A-scan & B-scan test differences

A visit to Tower Clock Eye Center may require a series of tests and exams, especially if surgery is a possibility. When preparing for a procedure you may undergo a series of tests, including an A-scan test and/or a B-scan test. What are these tests, and what’s the difference?

Tower Clock Eye Center offers both scans, which are ultrasound exams performed to better understand each patient’s eyes and their specific anatomy. What the scans reveal are the health of the structures in the eye, but they can also show underlying health conditions such as a tumor or retinal detachment.

Tower Clock Eye Center testing includes A-scan and B-scan tests


The A-scan test is abbreviated for amplitude scan, which offers information about the length of the eye. This one-dimensional scan is most often used to give the axial length of the eye, which is needed when placing intraocular lenses during cataract surgery. This scan can also be used to evaluate for vision abnormalities and other diseases of the eye, including tumors.


The B-scan gives a cross-sectional, two-dimensional view of a patient’s eye and its orbit. It is most commonly used to evaluate the back half area of the eye, especially when the front of the ey is too cloudy to see through. B-scans are helpful when diagnosing for eye conditions such as retinal detachment, vitreous hemorrhage, eye cancers and foreign body detection when the view of the back of the eye is poor.

A-scan and B-scan exams: What to expect

Both scans are painless procedures and are performed like all other forms of ultrasound, where sounds waves are sent out via a machine and the echoes are reflected to form an image on a screen. The doctor can then evaluate they eye through these images.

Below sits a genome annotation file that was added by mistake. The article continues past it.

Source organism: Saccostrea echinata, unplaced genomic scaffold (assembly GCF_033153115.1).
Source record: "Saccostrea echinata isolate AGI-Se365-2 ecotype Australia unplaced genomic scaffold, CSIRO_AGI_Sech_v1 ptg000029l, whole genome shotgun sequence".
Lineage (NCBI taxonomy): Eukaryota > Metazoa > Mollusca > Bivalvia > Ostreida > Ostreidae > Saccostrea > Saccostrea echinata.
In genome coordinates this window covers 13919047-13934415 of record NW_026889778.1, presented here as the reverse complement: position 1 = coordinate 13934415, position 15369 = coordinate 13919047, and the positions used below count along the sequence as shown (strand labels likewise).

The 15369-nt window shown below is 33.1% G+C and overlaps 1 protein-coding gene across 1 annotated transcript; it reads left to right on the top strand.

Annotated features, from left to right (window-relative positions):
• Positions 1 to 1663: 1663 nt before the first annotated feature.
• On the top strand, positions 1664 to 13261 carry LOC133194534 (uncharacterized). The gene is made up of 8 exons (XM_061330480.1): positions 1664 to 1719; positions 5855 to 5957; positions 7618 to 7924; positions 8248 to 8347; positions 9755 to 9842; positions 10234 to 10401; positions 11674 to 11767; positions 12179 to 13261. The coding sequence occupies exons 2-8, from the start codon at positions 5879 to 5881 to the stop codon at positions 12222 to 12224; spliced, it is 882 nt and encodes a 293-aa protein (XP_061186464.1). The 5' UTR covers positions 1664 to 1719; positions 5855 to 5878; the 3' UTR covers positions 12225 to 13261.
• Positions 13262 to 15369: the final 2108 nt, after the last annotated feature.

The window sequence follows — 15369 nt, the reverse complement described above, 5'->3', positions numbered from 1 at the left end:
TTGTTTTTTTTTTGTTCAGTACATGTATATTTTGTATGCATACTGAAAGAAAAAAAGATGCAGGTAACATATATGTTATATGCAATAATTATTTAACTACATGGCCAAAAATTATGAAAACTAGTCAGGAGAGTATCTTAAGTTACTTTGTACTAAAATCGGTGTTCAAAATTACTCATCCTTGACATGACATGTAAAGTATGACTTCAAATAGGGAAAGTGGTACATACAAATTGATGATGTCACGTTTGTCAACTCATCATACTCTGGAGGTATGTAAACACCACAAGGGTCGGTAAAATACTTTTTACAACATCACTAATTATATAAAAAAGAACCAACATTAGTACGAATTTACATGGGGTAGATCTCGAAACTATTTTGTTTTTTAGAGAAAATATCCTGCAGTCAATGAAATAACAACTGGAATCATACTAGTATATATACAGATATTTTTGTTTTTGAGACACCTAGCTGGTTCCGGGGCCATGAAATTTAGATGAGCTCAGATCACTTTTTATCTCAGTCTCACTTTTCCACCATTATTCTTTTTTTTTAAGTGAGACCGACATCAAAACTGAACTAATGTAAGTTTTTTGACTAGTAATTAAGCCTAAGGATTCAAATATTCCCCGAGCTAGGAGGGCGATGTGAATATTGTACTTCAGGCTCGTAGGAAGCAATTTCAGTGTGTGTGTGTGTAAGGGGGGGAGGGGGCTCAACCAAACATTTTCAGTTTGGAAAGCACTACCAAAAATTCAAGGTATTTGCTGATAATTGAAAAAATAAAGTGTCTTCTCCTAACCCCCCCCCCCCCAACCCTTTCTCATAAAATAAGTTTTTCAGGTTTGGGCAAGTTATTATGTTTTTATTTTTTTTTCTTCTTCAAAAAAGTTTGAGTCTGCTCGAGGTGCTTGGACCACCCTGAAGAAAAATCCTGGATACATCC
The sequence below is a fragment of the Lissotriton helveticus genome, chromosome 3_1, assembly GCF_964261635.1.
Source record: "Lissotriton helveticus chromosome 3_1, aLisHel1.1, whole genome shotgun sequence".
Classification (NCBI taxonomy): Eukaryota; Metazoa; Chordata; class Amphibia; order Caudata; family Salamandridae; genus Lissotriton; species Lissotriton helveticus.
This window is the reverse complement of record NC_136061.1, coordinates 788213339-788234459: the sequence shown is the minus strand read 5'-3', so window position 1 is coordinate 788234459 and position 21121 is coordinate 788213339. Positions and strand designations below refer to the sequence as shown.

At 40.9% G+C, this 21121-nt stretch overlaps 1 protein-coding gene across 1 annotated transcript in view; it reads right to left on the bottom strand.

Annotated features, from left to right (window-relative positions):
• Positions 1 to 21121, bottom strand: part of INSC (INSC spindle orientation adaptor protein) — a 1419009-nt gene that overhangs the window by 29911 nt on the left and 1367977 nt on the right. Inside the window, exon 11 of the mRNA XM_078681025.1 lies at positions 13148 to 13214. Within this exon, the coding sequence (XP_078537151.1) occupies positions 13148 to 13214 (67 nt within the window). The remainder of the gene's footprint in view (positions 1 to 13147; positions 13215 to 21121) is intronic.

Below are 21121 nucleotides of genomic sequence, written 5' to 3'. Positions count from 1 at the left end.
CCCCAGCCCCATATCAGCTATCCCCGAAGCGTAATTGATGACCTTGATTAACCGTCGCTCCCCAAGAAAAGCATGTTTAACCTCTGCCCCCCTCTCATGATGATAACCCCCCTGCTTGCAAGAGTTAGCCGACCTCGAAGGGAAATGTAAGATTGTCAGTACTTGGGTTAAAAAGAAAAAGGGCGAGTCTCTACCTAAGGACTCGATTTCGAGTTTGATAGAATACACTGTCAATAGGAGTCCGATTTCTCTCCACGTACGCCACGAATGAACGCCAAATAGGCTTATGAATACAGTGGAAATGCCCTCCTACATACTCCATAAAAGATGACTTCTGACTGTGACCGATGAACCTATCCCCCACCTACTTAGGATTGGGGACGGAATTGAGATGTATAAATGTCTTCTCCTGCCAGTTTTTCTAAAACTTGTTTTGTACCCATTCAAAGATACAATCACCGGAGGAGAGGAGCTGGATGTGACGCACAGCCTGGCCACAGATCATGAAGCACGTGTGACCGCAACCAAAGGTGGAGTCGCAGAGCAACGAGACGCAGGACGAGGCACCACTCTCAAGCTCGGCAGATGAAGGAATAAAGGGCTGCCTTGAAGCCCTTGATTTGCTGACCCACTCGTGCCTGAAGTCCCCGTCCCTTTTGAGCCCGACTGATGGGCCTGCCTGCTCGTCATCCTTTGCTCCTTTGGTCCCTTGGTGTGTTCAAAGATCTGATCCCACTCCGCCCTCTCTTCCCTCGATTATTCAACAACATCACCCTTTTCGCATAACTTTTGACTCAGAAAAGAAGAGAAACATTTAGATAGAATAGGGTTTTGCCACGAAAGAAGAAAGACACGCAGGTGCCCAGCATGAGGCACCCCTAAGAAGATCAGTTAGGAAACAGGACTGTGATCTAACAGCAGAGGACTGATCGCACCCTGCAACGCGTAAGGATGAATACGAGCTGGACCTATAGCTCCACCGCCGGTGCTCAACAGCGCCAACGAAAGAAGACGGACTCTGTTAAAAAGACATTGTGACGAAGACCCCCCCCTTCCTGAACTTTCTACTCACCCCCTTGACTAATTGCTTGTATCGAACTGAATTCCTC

• For A-scans, patients will be administered anesthetic drops to numb the eyes. The patient will sit comfortably in a chair. The patient will look forward while the technician uses the ultrasound wand-like device on the front of the eye.
  • For B-scans, patients will close their eyes and a gel will be applied on the eyelid surface. The doctor will use the wand device to examine the eye. For B-scans, the doctor may ask the patient to move the eyes about to better “see” its structures.

These scans are often completed in a few minutes. There aren’t any limitations following these exams other than being careful with your eye following the eye numbness associated with the A-scan.

A visit to Tower Clock Eye Center may require these scans, especially when leading up to surgery. To schedule with us, please call (920) 499-3102.

Tagged with: , , , ,

Posted in: Blog, New Announcements

Latest News


Meet your surgeon before cataract surgery

Cataract surgery is one of the safest and most effective surgeries performed today, but if you’re planning to have cataract surgery the thought of someone working on your eye can still be a bit unnerving. You may have questions about the procedure, what it will feel like, what you can expect, and also want to... read more


The importance of sunglasses

The sun is out, are your eyes protected? Check out this brief video from Dr. Jacob Woldt, OD, regarding the importance of wearing sunglasses and how they'll not only make you cool, but also help save your eyes! It's a great time to stop in our Optical Department. Until the end of July we're featuring... read more

Locate Our Office

Green Bay Office

1087 West Mason St
Green Bay, WI 54303

» Get Directions

Shawano Office

229 East Green Bay Street
Shawano, WI 54166

» Get Directions

Oconto Office & Medical Center

820 Arbutus Ave
Oconto, WI 54153

» Get Directions

Tower Clock Surgery Center

1077 West Mason Street
Green Bay, WI 54303

» Get Directions

Appleton Office

3142 N. Richmond St.
Appleton, WI 54911

» Get Directions

Manitowoc Office

2300 Western Ave
Manitowoc, WI 54220

» Get Directions